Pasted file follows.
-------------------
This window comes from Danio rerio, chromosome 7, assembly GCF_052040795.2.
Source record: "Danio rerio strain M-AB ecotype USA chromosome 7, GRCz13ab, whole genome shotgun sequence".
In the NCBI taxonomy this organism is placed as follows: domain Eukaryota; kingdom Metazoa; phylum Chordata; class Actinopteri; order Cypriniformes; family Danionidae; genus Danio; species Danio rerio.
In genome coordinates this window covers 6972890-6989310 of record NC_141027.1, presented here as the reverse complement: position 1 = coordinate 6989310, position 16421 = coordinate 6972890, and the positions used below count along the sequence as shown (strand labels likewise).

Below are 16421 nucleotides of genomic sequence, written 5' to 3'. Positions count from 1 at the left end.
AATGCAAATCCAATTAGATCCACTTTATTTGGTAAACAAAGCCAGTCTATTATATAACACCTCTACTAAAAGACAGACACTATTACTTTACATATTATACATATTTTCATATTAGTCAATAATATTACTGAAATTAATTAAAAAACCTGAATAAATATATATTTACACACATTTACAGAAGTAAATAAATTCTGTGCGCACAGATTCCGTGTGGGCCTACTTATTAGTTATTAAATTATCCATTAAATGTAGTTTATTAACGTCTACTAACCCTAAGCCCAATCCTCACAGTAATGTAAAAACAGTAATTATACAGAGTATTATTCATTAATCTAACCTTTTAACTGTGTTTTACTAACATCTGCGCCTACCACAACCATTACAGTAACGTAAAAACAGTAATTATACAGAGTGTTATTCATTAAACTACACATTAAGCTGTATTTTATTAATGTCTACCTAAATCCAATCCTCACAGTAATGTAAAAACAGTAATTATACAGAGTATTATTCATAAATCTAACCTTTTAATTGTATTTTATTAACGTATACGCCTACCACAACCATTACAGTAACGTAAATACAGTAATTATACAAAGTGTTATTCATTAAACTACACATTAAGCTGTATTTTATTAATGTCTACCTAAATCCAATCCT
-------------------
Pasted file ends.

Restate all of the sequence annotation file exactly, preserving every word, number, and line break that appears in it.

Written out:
This window comes from Danio rerio, chromosome 7, assembly GCF_052040795.2.
Source record: "Danio rerio strain M-AB ecotype USA chromosome 7, GRCz13ab, whole genome shotgun sequence".
In the NCBI taxonomy this organism is placed as follows: domain Eukaryota; kingdom Metazoa; phylum Chordata; class Actinopteri; order Cypriniformes; family Danionidae; genus Danio; species Danio rerio.
In genome coordinates this window covers 6972890-6989310 of record NC_141027.1, presented here as the reverse complement: position 1 = coordinate 6989310, position 16421 = coordinate 6972890, and the positions used below count along the sequence as shown (strand labels likewise).

Below are 16421 nucleotides of genomic sequence, written 5' to 3'. Positions count from 1 at the left end.
AATGCAAATCCAATTAGATCCACTTTATTTGGTAAACAAAGCCAGTCTATTATATAACACCTCTACTAAAAGACAGACACTATTACTTTACATATTATACATATTTTCATATTAGTCAATAATATTACTGAAATTAATTAAAAAACCTGAATAAATATATATTTACACACATTTACAGAAGTAAATAAATTCTGTGCGCACAGATTCCGTGTGGGCCTACTTATTAGTTATTAAATTATCCATTAAATGTAGTTTATTAACGTCTACTAACCCTAAGCCCAATCCTCACAGTAATGTAAAAACAGTAATTATACAGAGTATTATTCATTAATCTAACCTTTTAACTGTGTTTTACTAACATCTGCGCCTACCACAACCATTACAGTAACGTAAAAACAGTAATTATACAGAGTGTTATTCATTAAACTACACATTAAGCTGTATTTTATTAATGTCTACCTAAATCCAATCCTCACAGTAATGTAAAAACAGTAATTATACAGAGTATTATTCATAAATCTAACCTTTTAATTGTATTTTATTAACGTATACGCCTACCACAACCATTACAGTAACGTAAATACAGTAATTATACAAAGTGTTATTCATTAAACTACACATTAAGCTGTATTTTATTAATGTCTACCTAAATCCAATCCT